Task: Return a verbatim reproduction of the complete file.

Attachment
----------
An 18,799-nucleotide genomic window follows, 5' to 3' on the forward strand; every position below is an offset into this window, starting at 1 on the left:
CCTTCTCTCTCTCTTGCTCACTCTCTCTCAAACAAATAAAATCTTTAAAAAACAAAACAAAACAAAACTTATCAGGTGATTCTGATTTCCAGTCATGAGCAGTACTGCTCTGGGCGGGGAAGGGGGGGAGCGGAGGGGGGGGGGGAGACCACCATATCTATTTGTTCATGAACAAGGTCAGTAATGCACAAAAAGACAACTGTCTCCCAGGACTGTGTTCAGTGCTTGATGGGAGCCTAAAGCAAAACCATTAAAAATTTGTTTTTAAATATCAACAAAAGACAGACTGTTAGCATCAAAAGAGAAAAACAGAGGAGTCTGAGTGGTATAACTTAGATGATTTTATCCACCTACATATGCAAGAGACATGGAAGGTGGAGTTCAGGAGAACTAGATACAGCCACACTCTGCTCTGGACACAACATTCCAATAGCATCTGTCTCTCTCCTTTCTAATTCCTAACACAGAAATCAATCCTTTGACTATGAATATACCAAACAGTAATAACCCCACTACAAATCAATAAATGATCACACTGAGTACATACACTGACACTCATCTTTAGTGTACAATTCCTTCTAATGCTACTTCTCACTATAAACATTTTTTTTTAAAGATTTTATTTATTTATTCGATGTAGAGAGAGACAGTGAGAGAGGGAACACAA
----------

An 18,799-nucleotide genomic window follows, 5' to 3' on the forward strand; every position below is an offset into this window, starting at 1 on the left:
CCTTCTCTCTCTCTTGCTCACTCTCTCTCAAACAAATAAAATCTTTAAAAAACAAAACAAAACAAAACTTATCAGGTGATTCTGATTTCCAGTCATGAGCAGTACTGCTCTGGGCGGGGAAGGGGGGGAGCGGAGGGGGGGGGGGAGACCACCATATCTATTTGTTCATGAACAAGGTCAGTAATGCACAAAAAGACAACTGTCTCCCAGGACTGTGTTCAGTGCTTGATGGGAGCCTAAAGCAAAACCATTAAAAATTTGTTTTTAAATATCAACAAAAGACAGACTGTTAGCATCAAAAGAGAAAAACAGAGGAGTCTGAGTGGTATAACTTAGATGATTTTATCCACCTACATATGCAAGAGACATGGAAGGTGGAGTTCAGGAGAACTAGATACAGCCACACTCTGCTCTGGACACAACATTCCAATAGCATCTGTCTCTCTCCTTTCTAATTCCTAACACAGAAATCAATCCTTTGACTATGAATATACCAAACAGTAATAACCCCACTACAAATCAATAAATGATCACACTGAGTACATACACTGACACTCATCTTTAGTGTACAATTCCTTCTAATGCTACTTCTCACTATAAACATTTTTTTTTAAAGATTTTATTTATTTATTCGATGTAGAGAGAGACAGTGAGAGAGGGAACACAA